Villains Love Classical: The Supercut

Slate's Culture Blog
Aug. 19 2014 8:03 AM

Villains Love Classical: The Supercut

Villains_CLassical_De_Niro_Capone_Untouchables

When the avenging hero of Luc Besson’s latest thriller Lucy finally bursts in on the evil villain, he’s lying back, getting a cucumber-mask makeover, and listening to Mozart. It’s no surprise: The villain’s choice of music harkens back to Besson’s most famous villain, the Beethoven-obsessed madman of The Professional. Not to mention decades of other classical-loving bad guys, whom we’ve rounded up in the supercut above. Just last year, White House Down featured a sequence in which an evildoer hacks into 1600 Pennsylvania Avenue while jamming out to Beethoven’s Fifth, a sequence that itself was reminiscent of the Beethoven-blaring Die Hard.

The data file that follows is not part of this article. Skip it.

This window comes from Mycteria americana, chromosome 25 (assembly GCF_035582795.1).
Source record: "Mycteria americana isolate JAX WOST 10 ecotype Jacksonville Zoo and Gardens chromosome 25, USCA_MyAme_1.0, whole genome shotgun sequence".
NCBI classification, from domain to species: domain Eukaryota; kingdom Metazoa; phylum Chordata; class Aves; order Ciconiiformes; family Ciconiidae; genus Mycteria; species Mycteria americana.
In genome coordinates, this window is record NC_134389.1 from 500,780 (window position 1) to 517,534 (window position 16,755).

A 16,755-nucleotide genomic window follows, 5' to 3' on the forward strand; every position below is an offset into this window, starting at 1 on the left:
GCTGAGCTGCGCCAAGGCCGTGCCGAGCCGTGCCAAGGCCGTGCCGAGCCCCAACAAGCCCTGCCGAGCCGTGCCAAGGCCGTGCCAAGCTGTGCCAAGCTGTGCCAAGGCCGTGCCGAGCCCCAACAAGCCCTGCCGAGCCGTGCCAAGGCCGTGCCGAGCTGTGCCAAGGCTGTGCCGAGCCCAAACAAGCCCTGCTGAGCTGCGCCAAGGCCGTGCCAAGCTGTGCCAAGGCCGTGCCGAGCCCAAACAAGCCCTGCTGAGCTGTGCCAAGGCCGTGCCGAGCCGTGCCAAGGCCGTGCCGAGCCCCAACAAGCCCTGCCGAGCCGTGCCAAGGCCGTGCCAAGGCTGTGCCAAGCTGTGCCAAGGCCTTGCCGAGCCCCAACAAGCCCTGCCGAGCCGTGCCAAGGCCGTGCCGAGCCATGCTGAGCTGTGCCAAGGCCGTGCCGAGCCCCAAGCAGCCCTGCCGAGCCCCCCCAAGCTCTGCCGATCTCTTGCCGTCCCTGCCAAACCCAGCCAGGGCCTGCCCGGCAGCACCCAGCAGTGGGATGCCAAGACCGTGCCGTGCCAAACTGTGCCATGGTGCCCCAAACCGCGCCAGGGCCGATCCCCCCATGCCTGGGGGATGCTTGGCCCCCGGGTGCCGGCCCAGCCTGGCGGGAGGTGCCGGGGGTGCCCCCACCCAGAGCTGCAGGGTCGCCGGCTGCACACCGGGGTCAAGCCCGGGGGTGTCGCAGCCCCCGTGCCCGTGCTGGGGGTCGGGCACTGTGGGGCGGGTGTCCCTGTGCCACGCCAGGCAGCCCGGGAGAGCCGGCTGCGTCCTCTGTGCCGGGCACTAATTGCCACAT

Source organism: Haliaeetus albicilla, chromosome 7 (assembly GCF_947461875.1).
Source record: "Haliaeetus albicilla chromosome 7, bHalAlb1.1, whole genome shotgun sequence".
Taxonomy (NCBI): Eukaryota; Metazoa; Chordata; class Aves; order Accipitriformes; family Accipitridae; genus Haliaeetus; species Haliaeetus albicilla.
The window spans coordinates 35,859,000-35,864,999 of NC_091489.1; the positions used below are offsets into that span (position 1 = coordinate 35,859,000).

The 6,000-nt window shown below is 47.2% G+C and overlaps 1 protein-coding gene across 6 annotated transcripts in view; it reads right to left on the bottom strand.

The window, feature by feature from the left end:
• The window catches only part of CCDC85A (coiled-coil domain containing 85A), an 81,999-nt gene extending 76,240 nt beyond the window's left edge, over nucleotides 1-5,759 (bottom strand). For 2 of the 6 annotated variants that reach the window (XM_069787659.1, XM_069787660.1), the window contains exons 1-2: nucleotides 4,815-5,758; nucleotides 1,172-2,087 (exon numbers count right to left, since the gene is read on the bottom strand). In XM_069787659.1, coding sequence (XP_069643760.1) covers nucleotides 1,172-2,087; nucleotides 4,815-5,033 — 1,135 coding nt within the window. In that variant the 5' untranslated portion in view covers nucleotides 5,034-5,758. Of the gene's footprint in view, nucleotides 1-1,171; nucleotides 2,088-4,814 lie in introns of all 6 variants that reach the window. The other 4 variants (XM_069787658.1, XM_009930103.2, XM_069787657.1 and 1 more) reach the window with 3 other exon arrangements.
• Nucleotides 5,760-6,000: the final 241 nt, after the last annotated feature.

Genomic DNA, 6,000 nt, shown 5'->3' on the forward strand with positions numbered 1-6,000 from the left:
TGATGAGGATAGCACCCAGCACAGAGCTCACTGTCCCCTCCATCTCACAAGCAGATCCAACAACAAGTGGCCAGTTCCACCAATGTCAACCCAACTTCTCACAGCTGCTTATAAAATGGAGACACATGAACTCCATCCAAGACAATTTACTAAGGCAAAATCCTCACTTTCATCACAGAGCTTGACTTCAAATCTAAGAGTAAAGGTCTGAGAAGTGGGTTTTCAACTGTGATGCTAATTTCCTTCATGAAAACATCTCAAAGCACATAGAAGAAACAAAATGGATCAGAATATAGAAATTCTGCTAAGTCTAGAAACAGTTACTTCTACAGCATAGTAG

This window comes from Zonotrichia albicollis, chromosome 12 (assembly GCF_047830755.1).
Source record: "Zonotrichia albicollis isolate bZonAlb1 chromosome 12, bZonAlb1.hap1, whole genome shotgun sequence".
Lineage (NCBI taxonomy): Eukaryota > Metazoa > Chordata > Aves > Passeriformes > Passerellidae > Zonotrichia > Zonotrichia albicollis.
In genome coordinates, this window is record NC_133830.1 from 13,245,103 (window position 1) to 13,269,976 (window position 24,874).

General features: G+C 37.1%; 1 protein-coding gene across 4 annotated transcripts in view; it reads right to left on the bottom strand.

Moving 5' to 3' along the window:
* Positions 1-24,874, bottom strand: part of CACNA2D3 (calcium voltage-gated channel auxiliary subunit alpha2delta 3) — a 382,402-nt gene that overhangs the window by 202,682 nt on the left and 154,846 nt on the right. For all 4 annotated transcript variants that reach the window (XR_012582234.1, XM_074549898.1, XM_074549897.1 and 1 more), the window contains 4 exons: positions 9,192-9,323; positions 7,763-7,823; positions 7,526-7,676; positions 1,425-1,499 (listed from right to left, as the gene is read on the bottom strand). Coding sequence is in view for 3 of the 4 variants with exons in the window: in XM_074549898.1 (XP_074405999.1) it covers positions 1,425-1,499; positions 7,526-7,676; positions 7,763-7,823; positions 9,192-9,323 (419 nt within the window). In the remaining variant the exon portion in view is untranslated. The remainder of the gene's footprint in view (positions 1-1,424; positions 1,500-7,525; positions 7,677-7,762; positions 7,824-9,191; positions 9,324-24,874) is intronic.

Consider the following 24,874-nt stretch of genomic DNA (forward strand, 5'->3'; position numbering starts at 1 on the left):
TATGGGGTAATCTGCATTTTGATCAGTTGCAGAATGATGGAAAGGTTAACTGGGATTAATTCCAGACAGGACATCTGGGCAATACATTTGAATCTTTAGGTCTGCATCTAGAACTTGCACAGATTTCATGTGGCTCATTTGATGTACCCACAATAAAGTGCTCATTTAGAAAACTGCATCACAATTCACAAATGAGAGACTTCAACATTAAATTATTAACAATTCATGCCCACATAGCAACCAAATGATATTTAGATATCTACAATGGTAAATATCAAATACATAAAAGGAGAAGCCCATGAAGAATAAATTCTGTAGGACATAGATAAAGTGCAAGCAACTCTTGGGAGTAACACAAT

Which types of classical do villains love the most? As the examples above suggest, their favorite composer seems to be Beethoven. (Perhaps they’re inspired by A Clockwork Orange.) Meanwhile, their favorite instrument seems to be the piano—recall Bond villain Hugo Drax or Interview With the Vampire’s Lestat de Lioncourt—and they also go crazy for opera. Perhaps there’s no accounting for their killer taste, except that screenwriters seem to use classical again and again to signify that these baddies are frightfully intelligent, have a flair for the dramatic, and are too sophisticated to be trusted.

Nico Burasco is a freelance video editor. You can see more of his work here.

Forrest Wickman is a Slate staff writer. 

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